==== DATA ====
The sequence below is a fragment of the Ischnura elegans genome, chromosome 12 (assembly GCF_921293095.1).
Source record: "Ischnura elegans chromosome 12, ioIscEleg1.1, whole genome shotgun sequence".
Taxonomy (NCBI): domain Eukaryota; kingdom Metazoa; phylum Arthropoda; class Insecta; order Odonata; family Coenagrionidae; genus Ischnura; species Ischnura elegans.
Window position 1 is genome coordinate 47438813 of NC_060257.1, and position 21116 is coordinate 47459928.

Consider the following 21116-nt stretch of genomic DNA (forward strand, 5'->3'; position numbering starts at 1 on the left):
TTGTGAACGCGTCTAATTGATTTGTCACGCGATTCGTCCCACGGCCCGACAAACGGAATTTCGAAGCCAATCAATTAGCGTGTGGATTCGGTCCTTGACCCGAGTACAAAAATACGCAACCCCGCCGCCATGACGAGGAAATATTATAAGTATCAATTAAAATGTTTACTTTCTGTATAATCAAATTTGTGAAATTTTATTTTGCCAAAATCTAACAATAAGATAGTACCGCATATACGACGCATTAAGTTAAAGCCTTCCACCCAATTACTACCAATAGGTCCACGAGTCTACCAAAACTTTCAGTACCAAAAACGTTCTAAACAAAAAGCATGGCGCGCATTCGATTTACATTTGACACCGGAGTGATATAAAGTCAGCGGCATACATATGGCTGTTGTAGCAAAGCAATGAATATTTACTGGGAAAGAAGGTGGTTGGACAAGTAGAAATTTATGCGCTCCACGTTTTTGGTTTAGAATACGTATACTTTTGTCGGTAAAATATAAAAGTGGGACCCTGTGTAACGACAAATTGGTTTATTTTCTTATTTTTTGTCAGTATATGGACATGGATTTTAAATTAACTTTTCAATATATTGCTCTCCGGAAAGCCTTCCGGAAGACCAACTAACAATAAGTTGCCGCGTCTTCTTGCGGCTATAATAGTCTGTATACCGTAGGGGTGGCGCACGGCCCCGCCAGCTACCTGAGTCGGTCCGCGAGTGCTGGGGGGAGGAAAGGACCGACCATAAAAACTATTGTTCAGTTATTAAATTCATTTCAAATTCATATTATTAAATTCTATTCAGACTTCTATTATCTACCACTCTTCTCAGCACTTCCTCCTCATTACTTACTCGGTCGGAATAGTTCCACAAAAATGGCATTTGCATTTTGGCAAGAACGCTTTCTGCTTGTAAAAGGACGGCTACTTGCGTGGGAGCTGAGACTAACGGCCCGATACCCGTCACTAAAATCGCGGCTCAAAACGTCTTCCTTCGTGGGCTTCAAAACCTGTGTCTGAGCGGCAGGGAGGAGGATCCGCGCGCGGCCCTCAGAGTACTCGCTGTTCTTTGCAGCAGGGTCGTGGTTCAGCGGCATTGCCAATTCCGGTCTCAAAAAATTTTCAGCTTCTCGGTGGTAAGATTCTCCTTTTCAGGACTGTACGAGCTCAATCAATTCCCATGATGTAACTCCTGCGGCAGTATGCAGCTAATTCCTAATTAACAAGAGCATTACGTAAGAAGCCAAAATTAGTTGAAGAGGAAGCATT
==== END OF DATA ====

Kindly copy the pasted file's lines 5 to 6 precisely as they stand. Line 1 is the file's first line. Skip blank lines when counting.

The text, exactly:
Consider the following 21116-nt stretch of genomic DNA (forward strand, 5'->3'; position numbering starts at 1 on the left):
TTGTGAACGCGTCTAATTGATTTGTCACGCGATTCGTCCCACGGCCCGACAAACGGAATTTCGAAGCCAATCAATTAGCGTGTGGATTCGGTCCTTGACCCGAGTACAAAAATACGCAACCCCGCCGCCATGACGAGGAAATATTATAAGTATCAATTAAAATGTTTACTTTCTGTATAATCAAATTTGTGAAATTTTATTTTGCCAAAATCTAACAATAAGATAGTACCGCATATACGACGCATTAAGTTAAAGCCTTCCACCCAATTACTACCAATAGGTCCACGAGTCTACCAAAACTTTCAGTACCAAAAACGTTCTAAACAAAAAGCATGGCGCGCATTCGATTTACATTTGACACCGGAGTGATATAAAGTCAGCGGCATACATATGGCTGTTGTAGCAAAGCAATGAATATTTACTGGGAAAGAAGGTGGTTGGACAAGTAGAAATTTATGCGCTCCACGTTTTTGGTTTAGAATACGTATACTTTTGTCGGTAAAATATAAAAGTGGGACCCTGTGTAACGACAAATTGGTTTATTTTCTTATTTTTTGTCAGTATATGGACATGGATTTTAAATTAACTTTTCAATATATTGCTCTCCGGAAAGCCTTCCGGAAGACCAACTAACAATAAGTTGCCGCGTCTTCTTGCGGCTATAATAGTCTGTATACCGTAGGGGTGGCGCACGGCCCCGCCAGCTACCTGAGTCGGTCCGCGAGTGCTGGGGGGAGGAAAGGACCGACCATAAAAACTATTGTTCAGTTATTAAATTCATTTCAAATTCATATTATTAAATTCTATTCAGACTTCTATTATCTACCACTCTTCTCAGCACTTCCTCCTCATTACTTACTCGGTCGGAATAGTTCCACAAAAATGGCATTTGCATTTTGGCAAGAACGCTTTCTGCTTGTAAAAGGACGGCTACTTGCGTGGGAGCTGAGACTAACGGCCCGATACCCGTCACTAAAATCGCGGCTCAAAACGTCTTCCTTCGTGGGCTTCAAAACCTGTGTCTGAGCGGCAGGGAGGAGGATCCGCGCGCGGCCCTCAGAGTACTCGCTGTTCTTTGCAGCAGGGTCGTGGTTCAGCGGCATTGCCAATTCCGGTCTCAAAAAATTTTCAGCTTCTCGGTGGTAAGATTCTCCTTTTCAGGACTGTACGAGCTCAATCAATTCCCATGATGTAACTCCTGCGGCAGTATGCAGCTAATTCCTAATTAACAAGAGCATTACGTAAGAAGCCAAAATTAGTTGAAGAGGAAGCATT